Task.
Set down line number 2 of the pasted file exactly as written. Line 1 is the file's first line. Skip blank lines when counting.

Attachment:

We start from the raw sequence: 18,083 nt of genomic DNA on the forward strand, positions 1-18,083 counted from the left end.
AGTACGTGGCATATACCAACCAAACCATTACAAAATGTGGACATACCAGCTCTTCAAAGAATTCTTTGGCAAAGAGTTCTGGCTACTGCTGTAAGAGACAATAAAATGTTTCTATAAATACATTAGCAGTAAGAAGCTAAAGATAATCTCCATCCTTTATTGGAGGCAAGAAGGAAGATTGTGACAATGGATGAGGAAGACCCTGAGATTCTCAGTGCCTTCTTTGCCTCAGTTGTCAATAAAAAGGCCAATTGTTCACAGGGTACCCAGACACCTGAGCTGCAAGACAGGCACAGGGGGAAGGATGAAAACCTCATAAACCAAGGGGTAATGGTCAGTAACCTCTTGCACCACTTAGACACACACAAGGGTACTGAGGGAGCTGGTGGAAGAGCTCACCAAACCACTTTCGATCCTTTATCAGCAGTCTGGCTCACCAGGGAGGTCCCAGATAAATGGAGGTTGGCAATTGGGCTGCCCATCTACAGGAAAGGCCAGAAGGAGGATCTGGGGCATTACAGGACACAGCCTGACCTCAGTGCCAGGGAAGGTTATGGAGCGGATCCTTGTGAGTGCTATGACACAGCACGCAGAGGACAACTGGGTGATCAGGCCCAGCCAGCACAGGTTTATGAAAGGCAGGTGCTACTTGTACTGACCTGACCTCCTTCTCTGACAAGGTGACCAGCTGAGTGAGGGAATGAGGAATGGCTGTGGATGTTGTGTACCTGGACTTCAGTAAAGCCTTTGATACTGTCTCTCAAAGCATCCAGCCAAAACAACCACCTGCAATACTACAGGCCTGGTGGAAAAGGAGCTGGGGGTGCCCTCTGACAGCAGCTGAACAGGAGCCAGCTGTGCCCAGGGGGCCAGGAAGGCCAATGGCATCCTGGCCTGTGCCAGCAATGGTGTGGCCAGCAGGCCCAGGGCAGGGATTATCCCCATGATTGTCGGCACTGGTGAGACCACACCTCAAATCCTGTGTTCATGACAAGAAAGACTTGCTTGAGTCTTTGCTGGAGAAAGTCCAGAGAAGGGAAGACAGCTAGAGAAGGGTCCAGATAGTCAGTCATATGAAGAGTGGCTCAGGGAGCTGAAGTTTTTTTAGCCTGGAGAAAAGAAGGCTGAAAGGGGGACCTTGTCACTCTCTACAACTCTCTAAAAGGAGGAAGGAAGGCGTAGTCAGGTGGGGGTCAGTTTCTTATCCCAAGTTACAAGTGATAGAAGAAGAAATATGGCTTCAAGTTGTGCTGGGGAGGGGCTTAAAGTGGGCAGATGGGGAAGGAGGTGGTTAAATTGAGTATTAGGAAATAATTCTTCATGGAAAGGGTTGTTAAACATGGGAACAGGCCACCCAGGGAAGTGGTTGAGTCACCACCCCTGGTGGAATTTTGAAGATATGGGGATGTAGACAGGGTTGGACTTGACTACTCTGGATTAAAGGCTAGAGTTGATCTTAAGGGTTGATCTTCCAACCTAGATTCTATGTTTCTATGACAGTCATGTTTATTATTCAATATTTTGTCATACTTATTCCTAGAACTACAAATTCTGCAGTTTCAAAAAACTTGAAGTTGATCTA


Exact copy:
AGTACGTGGCATATACCAACCAAACCATTACAAAATGTGGACATACCAGCTCTTCAAAGAATTCTTTGGCAAAGAGTTCTGGCTACTGCTGTAAGAGACAATAAAATGTTTCTATAAATACATTAGCAGTAAGAAGCTAAAGATAATCTCCATCCTTTATTGGAGGCAAGAAGGAAGATTGTGACAATGGATGAGGAAGACCCTGAGATTCTCAGTGCCTTCTTTGCCTCAGTTGTCAATAAAAAGGCCAATTGTTCACAGGGTACCCAGACACCTGAGCTGCAAGACAGGCACAGGGGGAAGGATGAAAACCTCATAAACCAAGGGGTAATGGTCAGTAACCTCTTGCACCACTTAGACACACACAAGGGTACTGAGGGAGCTGGTGGAAGAGCTCACCAAACCACTTTCGATCCTTTATCAGCAGTCTGGCTCACCAGGGAGGTCCCAGATAAATGGAGGTTGGCAATTGGGCTGCCCATCTACAGGAAAGGCCAGAAGGAGGATCTGGGGCATTACAGGACACAGCCTGACCTCAGTGCCAGGGAAGGTTATGGAGCGGATCCTTGTGAGTGCTATGACACAGCACGCAGAGGACAACTGGGTGATCAGGCCCAGCCAGCACAGGTTTATGAAAGGCAGGTGCTACTTGTACTGACCTGACCTCCTTCTCTGACAAGGTGACCAGCTGAGTGAGGGAATGAGGAATGGCTGTGGATGTTGTGTACCTGGACTTCAGTAAAGCCTTTGATACTGTCTCTCAAAGCATCCAGCCAAAACAACCACCTGCAATACTACAGGCCTGGTGGAAAAGGAGCTGGGGGTGCCCTCTGACAGCAGCTGAACAGGAGCCAGCTGTGCCCAGGGGGCCAGGAAGGCCAATGGCATCCTGGCCTGTGCCAGCAATGGTGTGGCCAGCAGGCCCAGGGCAGGGATTATCCCCATGATTGTCGGCACTGGTGAGACCACACCTCAAATCCTGTGTTCATGACAAGAAAGACTTGCTTGAGTCTTTGCTGGAGAAAGTCCAGAGAAGGGAAGACAGCTAGAGAAGGGTCCAGATAGTCAGTCATATGAAGAGTGGCTCAGGGAGCTGAAGTTTTTTTAGCCTGGAGAAAAGAAGGCTGAAAGGGGGACCTTGTCACTCTCTACAACTCTCTAAAAGGAGGAAGGAAGGCGTAGTCAGGTGGGGGTCAGTTTCTTATCCCAAGTTACAAGTGATAGAAGAAGAAATATGGCTTCAAGTTGTGCTGGGGAGGGGCTTAAAGTGGGCAGATGGGGAAGGAGGTGGTTAAATTGAGTATTAGGAAATAATTCTTCATGGAAAGGGTTGTTAAACATGGGAACAGGCCACCCAGGGAAGTGGTTGAGTCACCACCCCTGGTGGAATTTTGAAGATATGGGGATGTAGACAGGGTTGGACTTGACTACTCTGGATTAAAGGCTAGAGTTGATCTTAAGGGTTGATCTTCCAACCTAGATTCTATGTTTCTATGACAGTCATGTTTATTATTCAATATTTTGTCATACTTATTCCTAGAACTACAAATTCTGCAGTTTCAAAAAACTTGAAGTTGATCTA